Sermons from St Faith's
The Baptism of the Lord
Kelley, January 15th, 2012
of Baptismal Vows, Commitment to Mission and Launch of the
2012 St Faith's Stewardship Campaign
Each year at Patronal Festival time we sing at one of the liturgies
that marvellous hymn “In our day of thanksgiving”.
Fr. Colin Oxenforth wrote movingly about how singing that hymn last
October moved him to tears as he remembered various people who had
touched his life. ‘These stones that have echoed their praises are
holy’ ... And indeed they are. These stones carry memories of the
past and hopes for the future. St Faith’s represents over a century
of heritage and memories, and if we feel that we have a duty – or
just a strong desire – to be true to that heritage and to carry it
forward into the next century, there is no way this will happen
unless we dig deep into our pockets. We only need to look around us
to see that things cost and, increasingly, cost a lot!
We come to St Faith’s for many things, but the desire to ‘worship
the Lord in the beauty of holiness’ will be one of the most
important for most of us. We value the distinctive way we worship
the Lord in this place, but we realise that we have to make
sacrifices to continue to enjoy the privilege of doing so. Try going
to the opera or out for a decent meal without it costing you!
Nothing is cheap these days!
Of course, no Christian congregation is dependent on a fine building
and fine ritual: we could worship in a church hall or even meet in a
tent, a camp-style liturgy, but the style of worship and the beauty
of this building bring us closer to God and to each other – and for
that we wish to offer thanks.
what a wonderful show of volunteering ...
beautiful church, beautiful trees ... got
me started for Christmas ...
amazing seeing how people
help others ... very moving – gave me hope for others
... the spirit of Christmas so well presented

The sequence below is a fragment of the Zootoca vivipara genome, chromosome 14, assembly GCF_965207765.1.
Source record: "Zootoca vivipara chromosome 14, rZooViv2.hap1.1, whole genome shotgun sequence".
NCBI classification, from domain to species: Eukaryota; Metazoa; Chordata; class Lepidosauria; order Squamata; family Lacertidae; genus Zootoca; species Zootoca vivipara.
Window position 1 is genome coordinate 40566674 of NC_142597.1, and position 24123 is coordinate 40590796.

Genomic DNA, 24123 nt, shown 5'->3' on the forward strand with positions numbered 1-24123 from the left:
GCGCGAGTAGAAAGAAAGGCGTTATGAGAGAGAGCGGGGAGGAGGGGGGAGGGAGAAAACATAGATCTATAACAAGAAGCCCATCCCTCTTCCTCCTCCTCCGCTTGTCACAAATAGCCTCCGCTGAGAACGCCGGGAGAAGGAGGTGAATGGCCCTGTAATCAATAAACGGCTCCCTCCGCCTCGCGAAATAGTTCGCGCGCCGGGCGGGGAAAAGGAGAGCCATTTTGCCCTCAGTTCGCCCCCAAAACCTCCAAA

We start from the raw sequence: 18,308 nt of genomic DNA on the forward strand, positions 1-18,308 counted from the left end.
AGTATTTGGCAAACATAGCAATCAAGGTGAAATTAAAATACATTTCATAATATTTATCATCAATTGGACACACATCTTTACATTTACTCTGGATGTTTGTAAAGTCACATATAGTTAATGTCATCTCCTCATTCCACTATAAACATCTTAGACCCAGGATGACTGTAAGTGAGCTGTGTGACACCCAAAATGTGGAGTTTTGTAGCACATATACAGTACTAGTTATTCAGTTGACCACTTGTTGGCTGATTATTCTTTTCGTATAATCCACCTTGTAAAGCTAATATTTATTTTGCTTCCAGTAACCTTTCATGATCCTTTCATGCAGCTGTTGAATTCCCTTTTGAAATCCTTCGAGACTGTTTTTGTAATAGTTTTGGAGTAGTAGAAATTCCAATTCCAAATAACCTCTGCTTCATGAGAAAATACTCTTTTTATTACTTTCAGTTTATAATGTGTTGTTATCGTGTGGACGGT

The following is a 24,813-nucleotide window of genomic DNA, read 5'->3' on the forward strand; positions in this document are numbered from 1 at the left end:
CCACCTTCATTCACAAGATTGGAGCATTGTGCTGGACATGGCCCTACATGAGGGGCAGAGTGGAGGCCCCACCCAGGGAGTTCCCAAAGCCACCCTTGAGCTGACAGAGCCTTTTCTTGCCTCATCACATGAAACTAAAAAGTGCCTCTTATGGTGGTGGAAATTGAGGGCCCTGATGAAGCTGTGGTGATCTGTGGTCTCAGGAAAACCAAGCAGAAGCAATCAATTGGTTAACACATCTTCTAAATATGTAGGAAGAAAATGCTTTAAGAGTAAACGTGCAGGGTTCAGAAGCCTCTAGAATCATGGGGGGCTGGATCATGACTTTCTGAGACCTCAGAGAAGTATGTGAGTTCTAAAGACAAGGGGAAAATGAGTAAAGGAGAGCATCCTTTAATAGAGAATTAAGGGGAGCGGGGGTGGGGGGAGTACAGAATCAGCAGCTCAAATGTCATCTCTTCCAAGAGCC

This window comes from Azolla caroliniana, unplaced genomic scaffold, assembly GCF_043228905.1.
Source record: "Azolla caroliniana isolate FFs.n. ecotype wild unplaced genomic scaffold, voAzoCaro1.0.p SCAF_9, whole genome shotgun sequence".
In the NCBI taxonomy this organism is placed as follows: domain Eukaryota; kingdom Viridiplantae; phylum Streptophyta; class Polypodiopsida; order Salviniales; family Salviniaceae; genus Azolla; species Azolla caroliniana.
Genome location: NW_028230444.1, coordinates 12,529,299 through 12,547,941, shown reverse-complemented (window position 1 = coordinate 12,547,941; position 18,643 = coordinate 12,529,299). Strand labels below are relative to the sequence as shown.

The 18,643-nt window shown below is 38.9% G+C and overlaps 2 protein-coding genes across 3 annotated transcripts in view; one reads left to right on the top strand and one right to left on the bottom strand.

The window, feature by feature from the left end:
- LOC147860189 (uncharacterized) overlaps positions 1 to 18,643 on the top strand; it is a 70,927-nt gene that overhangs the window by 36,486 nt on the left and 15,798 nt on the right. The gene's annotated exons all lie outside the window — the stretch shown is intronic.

with many moving prayer messages
These are just a few comments from the 1,000 or so people who passed
through the doors of the church during the Tree Festival week. Oh,
and they praised the jam too!
Could the same appreciative comments have been made if we didn’t
have this building? Could lives have been touched in exactly the
One of the great strengths of SF is the commitment of many people in
terms not just of money but of time and talents. We are the envy of
many parish priests; some of my priest friends have to do the
flowers, act as caretaker, operate the karaoke machine for the hymns
and organise the coffee rota. I am very blessed indeed. But I will
say to our friend from Mirfield, please don’t think this parish is
the norm. When you are ordained, be prepared to do the flowers,
operate the karaoke machine and make the coffee!
So often we are acutely aware of what we don’t have. But let’s not
forget to be thankful for what we do have. And what we do have to be
thankful for is staring me right in the face. We need constantly to
cultivate an attitude of gratitude.
Our Stewardship Programme is more than just balancing the books
though. It is a chance for us to see just how much is done by so
many in the Lord’s name. And to thank the Lord for that dedication.